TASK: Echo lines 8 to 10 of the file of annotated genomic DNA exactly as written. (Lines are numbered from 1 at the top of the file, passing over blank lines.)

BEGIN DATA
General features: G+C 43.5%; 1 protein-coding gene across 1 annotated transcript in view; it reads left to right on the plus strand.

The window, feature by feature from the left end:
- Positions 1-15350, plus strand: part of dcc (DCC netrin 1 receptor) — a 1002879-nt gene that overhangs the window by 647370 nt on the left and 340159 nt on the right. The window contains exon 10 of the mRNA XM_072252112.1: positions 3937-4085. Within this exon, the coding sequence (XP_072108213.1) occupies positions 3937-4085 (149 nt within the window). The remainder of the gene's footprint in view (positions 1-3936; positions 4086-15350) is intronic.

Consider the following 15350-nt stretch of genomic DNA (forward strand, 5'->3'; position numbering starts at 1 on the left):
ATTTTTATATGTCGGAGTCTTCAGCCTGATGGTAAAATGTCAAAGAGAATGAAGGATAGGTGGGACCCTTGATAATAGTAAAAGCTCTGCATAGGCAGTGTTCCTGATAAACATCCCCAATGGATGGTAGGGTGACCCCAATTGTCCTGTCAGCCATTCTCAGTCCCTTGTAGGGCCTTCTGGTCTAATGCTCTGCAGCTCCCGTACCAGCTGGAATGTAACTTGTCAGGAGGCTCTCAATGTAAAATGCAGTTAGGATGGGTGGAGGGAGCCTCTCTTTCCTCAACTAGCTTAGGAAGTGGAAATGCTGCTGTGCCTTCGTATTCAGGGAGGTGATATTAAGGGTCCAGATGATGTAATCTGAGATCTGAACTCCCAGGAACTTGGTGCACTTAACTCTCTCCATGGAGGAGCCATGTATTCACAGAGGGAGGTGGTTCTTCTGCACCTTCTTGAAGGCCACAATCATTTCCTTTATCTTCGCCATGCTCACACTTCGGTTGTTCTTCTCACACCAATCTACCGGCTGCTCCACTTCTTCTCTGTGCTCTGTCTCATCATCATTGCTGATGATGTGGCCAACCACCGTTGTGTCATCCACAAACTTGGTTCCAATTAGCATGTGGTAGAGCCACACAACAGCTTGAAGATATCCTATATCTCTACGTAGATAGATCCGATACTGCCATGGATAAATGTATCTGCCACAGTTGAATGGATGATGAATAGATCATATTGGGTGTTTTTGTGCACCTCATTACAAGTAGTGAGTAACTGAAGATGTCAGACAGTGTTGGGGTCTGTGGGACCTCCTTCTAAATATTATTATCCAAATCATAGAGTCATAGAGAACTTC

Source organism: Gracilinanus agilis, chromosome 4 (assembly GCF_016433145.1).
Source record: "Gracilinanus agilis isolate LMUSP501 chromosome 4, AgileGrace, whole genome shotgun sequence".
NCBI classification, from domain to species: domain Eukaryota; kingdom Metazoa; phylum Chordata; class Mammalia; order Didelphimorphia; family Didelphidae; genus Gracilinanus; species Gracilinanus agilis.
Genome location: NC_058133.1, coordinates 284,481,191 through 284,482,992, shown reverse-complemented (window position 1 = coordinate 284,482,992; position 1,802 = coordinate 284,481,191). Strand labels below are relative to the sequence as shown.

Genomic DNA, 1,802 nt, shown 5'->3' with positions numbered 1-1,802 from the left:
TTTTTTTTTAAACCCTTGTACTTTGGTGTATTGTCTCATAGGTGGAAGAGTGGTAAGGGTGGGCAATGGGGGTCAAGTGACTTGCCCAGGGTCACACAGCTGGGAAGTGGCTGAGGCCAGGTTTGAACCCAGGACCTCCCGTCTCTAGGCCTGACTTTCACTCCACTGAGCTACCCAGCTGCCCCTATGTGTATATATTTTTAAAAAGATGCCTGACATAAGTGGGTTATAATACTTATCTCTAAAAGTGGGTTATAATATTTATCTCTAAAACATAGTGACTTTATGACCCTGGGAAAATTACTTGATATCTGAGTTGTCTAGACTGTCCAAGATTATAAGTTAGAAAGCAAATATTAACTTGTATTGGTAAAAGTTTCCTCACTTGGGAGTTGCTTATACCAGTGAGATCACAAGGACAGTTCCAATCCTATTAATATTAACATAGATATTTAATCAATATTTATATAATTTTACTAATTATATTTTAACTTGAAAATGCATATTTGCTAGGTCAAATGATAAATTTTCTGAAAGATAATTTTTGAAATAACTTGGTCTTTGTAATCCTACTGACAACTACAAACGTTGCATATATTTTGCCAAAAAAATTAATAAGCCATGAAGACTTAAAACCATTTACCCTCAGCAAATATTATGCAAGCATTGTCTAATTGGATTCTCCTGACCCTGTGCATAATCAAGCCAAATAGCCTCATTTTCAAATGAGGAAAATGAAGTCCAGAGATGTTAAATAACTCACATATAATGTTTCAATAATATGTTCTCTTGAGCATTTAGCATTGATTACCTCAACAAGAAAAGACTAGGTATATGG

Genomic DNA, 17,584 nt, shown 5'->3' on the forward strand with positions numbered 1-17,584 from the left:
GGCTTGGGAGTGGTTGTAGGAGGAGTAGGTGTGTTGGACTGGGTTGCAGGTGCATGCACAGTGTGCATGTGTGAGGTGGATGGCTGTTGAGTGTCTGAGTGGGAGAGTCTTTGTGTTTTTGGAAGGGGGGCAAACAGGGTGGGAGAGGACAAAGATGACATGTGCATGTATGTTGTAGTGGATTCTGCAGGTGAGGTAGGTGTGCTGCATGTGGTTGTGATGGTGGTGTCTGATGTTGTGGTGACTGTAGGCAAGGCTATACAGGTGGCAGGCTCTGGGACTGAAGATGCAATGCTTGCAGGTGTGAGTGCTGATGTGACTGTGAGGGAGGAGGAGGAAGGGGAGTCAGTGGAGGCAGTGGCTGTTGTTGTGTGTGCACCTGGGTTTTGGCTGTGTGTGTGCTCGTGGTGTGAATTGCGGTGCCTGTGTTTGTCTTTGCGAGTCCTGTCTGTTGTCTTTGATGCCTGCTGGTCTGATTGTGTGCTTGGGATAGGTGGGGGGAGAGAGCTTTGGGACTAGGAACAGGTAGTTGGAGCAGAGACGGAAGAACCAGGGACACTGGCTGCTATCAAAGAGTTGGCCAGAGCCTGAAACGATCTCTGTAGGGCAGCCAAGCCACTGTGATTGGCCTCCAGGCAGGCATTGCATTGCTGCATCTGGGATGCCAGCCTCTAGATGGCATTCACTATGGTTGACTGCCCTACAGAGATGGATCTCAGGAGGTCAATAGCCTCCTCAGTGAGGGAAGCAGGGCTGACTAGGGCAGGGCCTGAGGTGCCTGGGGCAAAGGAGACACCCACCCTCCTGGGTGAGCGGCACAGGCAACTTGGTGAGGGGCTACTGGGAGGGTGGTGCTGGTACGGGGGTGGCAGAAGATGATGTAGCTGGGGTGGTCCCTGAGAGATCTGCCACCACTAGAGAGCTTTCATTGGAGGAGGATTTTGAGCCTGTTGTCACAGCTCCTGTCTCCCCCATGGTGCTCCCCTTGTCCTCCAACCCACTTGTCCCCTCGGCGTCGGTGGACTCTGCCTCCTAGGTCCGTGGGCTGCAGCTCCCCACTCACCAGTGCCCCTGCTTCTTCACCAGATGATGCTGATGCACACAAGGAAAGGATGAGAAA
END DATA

NCBI classification, from domain to species: domain Eukaryota; kingdom Metazoa; phylum Chordata; class Mammalia; order Didelphimorphia; family Didelphidae; genus Gracilinanus; species Gracilinanus agilis.
Genome location: NC_058133.1, coordinates 284,481,191 through 284,482,992, shown reverse-complemented (window position 1 = coordinate 284,482,992; position 1,802 = coordinate 284,481,191). Strand labels below are relative to the sequence as shown.

Genomic DNA, 1,802 nt, shown 5'->3' with positions numbered 1-1,802 from the left: